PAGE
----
Monday, I’ve booked one of those bus tours of the city and hope that the Friday Art Nouveaux experience on foot is not replicated. It’s not and the bus leaves from the Opera House (rebuilt after being destroyed in WWII). We drive around the Ringstrasse in different directions having various buildings pointed out. The windows are tinted, so no possibility for photography. The Hapsburgs are mentioned, a lot. They sounded a despotic crew who lorded over central Europe for several centuries. We can’t go into the Palace complex but instead head out to their Summer residence, Schὃnbrun Palace. Our guide sets us up with earphones connected to her microphone so that she can keep us all together. No photography is allowed and we only see the ground and grand upper floors. There are no cellars so the ground floor is laid with wooden cross sections – it’s apparently damp. The horse-drawn carriages drove through to the hall-way to deposit guests or straight through to the gardens. On the upper floor, there are beautiful inlaid floors made from Brazilian forests. Empress Maria Therese was fond of oriental decoration and the walls are covered with Chinese silk and porcelain. There are no fire places so each room has a huge porcelain pot-belly heater, which was presumably filled with hot water, brought from the kitchens across the courtyard. Maria Therese was the power and her husband barely mentioned (except for his wealth). We learn that the empress kept loosing wars, but eventually she won one and promptly built a triumphant monument on the distant hill at the end of the huge garden. We have some free time to visit things like the coach house to see gilded carriages. In spite of the warning that I shall have to run up the hill to reach the monument, I give it a try. I’ve seen enough carriages over the years. The view is rewarding and you can see how close the Palace is to the city. They wanted to be near enough to move back into town in the event of an attack. It seems that someone was always trying to assassinate the emperor and eventually the Arch Duke was killed, leading to the First World War and the end of the Austrian Hungarian Empire. The last Emperor refused to abdicate and was banished and the country became a republic. The League of Nations was established and Austria forbidden from joining up with Germany. It all sounds so complicated and unnecessary – no wonder problems persisted in Central and Eastern Europe.

Belvedere Palace
Lower Belvedere
Int. Orangery
Interior Orangery
Medieval Collection
Medieval collection
Medieval Collection

We gather at the coach at 12.20 pm precisely and return to the city. Our tour guide gives us the option to leave the tour at the Belvedere Palace to see the Klimpt collection. A French nobleman who worked as a mercenary fighting the Ottoman Empire to the East, made a lot of money and built this Palace. I’m the only one on the tour getting off here. For me it’s too good an opportunity to pass up. The League of nations was set up on this site and the Great War settlements were agreed. I start off in the lower Belvedere – what was the Orangery. It’s a lovely walk down the formal gardens and the sun is shining. There’s an amazing collection of Medieval Art down here, not normally my thing, but I do like the vibrant colours – still bright after centuries – and every now and then there’s a non-religious scene. Faces are also of great interest to me – how they have or haven’t change over time. One thing is certain, medieval painters couldn’t do babies. I’m about to walk up to the main building when I discover a treasure.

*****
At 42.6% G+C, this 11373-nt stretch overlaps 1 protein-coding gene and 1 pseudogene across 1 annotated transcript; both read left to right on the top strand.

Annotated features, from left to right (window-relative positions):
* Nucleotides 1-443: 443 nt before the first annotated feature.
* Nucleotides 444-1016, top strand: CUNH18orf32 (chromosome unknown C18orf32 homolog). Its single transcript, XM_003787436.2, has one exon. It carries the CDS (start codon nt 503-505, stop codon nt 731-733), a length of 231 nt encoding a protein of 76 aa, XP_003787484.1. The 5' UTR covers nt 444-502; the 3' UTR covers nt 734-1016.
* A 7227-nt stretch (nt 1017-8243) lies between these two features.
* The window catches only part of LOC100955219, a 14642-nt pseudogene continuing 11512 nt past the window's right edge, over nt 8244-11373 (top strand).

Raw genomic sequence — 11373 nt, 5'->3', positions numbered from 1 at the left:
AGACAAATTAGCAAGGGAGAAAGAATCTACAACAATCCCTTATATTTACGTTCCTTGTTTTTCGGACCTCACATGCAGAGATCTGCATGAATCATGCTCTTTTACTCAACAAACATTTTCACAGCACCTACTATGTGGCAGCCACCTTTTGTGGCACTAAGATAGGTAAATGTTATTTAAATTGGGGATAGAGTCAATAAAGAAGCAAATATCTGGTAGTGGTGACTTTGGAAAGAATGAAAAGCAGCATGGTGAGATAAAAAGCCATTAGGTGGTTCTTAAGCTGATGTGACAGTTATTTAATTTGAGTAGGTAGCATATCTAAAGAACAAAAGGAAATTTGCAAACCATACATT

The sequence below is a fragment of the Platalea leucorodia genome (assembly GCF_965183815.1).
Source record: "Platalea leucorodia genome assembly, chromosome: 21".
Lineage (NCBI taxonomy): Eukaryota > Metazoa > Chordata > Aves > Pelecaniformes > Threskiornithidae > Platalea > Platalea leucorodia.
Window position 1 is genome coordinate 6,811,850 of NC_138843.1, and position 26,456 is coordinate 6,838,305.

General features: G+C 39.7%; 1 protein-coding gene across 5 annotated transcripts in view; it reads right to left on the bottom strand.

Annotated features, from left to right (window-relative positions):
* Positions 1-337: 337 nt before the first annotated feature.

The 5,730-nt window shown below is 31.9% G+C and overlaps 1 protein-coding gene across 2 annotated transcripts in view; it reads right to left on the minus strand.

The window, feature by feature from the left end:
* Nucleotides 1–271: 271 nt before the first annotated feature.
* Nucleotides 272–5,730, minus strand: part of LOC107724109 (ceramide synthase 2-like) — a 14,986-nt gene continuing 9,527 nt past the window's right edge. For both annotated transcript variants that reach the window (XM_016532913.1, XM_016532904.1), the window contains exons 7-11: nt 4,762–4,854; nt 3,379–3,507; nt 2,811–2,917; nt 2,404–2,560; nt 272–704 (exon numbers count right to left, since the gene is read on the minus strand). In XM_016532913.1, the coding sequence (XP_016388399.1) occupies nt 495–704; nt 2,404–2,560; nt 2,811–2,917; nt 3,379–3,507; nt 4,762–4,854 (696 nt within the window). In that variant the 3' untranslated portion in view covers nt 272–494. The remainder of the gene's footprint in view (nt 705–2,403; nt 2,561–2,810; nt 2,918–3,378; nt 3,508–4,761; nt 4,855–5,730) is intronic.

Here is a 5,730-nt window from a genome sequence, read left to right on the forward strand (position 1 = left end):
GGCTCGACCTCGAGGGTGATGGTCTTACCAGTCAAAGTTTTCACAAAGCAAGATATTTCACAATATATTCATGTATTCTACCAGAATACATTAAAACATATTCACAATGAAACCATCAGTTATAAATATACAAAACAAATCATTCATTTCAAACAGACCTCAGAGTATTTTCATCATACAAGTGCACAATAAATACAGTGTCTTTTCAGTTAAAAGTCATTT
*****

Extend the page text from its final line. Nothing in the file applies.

women’s gallery – young man
Brencia Kaller-Pinell
Helen Funks
Mariette Lydas La Partie de Dames 1937
Self portrait – powerful
Stephanie Hollenstein

A special collection of women artists. Wow, what a find. It’s interesting to see the way female artists look at women compared with male artists, who sexualise their subjects so differently.

In the Upper Belvedere, there’s a café and I’m starving, my legs have done overtime and I need to sit down. Deep fried chicken with salad is the dish of the day. It turns out to be chicken Schnitzel on a bed of potato salad. There are a few dots of green spring onions. Still in spite of the low green content, It’s tasty.

Kilmpt
Klimpt the Kiss
Klimpt
Klimpt
Klimpt?
Klimpt

Here, I find the main Klimpt Collection – since seeing the interactive Klimpt show in Paris last year, I’ve been keen to see the originals. What a treat.

The Vienna gay guide lists a restaurant called Motto at the other end of my street. I almost miss it as the doorway is dark and the sign very discrete. I’m offered smoking or non-smoking – an improvement on last night. It’s not particularly gay and the menu is expensive but excellent. Cheese dumplings come on a red salad and the boiled beef slabs are delicious and both traditional Viennese dishes.